The present study is based in a clinical subcohort [SMC–Clinical (SMC-C)] that was established in 2003–2009 when all SMC participants who were <85 years of age and residing in the city of Uppsala or nearby surrounding areas were invited to a health examination. The women provided blood and urine samples, underwent a bone density scan, and answered a questionnaire on diet, drinking water consumption, and lifestyle factors. Of 8,311 eligible women, 65% completed the questionnaire, 61% participated in the health examination, 5,022 had bone scans, and 4,480 provided urine samples for element analysis. The present analysis includes data from 4,306 women with urine fluoride and creatinine measurements and bone scans of all skeletal sites investigated and who were enrolled from 2004 and onward (Figure 1). Written informed consent was obtained from all study participants, and the study was approved by the Regional Ethical Review Board in Stockholm, Sweden.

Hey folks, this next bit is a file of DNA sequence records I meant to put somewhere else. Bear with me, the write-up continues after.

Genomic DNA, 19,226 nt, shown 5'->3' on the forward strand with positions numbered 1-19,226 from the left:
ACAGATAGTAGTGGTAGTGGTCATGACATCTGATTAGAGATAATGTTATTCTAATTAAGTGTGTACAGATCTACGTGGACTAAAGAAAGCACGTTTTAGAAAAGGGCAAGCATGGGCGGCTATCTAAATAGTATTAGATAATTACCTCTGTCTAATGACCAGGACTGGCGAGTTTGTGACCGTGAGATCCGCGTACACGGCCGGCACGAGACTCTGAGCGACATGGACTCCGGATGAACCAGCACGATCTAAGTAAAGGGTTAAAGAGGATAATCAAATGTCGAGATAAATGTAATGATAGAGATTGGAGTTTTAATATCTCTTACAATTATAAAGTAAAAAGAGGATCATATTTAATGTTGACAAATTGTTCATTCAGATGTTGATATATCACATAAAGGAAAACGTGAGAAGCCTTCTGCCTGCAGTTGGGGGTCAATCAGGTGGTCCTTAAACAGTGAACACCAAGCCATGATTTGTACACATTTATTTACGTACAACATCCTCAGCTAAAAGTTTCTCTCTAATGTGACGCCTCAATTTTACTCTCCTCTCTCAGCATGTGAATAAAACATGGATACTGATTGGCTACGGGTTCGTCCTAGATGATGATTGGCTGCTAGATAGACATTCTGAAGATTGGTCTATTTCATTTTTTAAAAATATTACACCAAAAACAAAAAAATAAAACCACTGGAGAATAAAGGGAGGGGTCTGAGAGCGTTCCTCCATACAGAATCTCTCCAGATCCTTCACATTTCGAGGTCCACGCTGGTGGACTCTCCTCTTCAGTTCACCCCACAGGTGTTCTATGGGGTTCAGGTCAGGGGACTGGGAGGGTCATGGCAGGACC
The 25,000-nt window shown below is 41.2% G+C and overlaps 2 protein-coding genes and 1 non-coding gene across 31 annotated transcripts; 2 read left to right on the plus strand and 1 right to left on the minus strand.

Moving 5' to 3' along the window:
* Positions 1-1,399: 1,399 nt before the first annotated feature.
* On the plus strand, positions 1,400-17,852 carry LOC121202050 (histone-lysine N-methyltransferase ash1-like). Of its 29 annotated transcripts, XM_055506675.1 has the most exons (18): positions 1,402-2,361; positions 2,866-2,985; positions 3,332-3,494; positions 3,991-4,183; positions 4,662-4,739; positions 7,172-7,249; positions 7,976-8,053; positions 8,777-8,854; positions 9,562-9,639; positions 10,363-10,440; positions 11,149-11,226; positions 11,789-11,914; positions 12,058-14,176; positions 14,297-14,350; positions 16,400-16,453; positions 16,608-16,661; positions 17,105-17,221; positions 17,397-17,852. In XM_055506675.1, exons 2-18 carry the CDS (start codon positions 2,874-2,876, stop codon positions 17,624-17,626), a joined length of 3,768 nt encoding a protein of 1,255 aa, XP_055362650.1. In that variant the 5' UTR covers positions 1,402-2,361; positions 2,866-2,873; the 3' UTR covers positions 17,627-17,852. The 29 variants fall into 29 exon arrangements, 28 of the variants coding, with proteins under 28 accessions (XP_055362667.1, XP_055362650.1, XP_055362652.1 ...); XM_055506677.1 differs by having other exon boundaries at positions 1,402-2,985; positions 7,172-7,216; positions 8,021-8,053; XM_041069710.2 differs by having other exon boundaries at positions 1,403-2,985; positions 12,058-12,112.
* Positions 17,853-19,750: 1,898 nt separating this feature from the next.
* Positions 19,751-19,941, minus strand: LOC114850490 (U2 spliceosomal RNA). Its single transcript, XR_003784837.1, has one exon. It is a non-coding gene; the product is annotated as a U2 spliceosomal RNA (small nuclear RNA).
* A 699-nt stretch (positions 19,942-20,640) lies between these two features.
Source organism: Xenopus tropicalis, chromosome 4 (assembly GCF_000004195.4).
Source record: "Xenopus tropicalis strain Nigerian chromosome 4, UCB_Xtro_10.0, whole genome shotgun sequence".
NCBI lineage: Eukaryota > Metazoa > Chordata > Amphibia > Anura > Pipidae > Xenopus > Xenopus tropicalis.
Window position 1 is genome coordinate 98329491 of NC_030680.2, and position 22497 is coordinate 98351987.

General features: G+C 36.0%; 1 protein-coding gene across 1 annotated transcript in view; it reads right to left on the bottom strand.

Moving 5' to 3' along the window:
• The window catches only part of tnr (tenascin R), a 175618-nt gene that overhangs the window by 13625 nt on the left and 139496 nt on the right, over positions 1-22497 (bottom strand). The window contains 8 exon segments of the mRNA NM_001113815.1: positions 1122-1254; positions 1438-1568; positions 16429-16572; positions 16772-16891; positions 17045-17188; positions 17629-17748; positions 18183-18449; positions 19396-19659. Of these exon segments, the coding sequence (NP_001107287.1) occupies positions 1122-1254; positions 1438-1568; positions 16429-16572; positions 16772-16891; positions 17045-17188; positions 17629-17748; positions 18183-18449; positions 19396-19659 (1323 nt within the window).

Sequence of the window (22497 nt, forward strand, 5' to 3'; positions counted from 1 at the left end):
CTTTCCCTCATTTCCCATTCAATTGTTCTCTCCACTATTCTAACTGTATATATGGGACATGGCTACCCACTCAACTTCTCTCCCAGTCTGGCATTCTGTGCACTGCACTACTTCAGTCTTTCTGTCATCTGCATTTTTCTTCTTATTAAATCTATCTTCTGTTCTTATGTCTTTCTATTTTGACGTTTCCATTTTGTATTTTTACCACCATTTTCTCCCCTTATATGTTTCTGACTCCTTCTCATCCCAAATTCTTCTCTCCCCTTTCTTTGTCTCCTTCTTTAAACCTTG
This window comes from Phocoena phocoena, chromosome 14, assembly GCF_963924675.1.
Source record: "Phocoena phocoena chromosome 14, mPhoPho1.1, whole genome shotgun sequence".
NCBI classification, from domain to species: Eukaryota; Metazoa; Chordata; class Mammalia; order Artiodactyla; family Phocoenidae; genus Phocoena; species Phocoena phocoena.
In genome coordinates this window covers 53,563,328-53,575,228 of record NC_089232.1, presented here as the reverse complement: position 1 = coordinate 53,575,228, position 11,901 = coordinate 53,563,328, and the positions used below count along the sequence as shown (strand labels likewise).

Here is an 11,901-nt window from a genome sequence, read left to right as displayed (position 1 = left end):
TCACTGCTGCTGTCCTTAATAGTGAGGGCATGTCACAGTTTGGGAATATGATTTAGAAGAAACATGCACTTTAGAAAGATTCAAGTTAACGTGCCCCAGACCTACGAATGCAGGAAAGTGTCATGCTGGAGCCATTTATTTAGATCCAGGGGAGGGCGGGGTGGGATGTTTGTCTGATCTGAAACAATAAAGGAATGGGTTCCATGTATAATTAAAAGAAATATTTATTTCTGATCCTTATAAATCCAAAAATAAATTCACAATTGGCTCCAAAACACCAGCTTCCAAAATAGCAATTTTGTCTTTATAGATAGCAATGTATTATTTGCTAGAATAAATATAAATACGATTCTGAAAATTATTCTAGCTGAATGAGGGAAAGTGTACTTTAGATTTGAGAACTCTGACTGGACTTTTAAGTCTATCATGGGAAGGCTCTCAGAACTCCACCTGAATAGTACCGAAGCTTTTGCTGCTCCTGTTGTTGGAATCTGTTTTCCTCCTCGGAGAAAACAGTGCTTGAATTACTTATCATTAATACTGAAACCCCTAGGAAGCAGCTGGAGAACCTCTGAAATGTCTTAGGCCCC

Figure 1. Flow chart of eligible participants in the study. Note: DXA, dual energy X-ray absorptiometry; FFQ, food frequency questionnaire; SMC-C, Swedish Mammography Cohort–Clinical.

Fluoride Exposure Assessment and Covariates

Assessment of fluoride biomarker.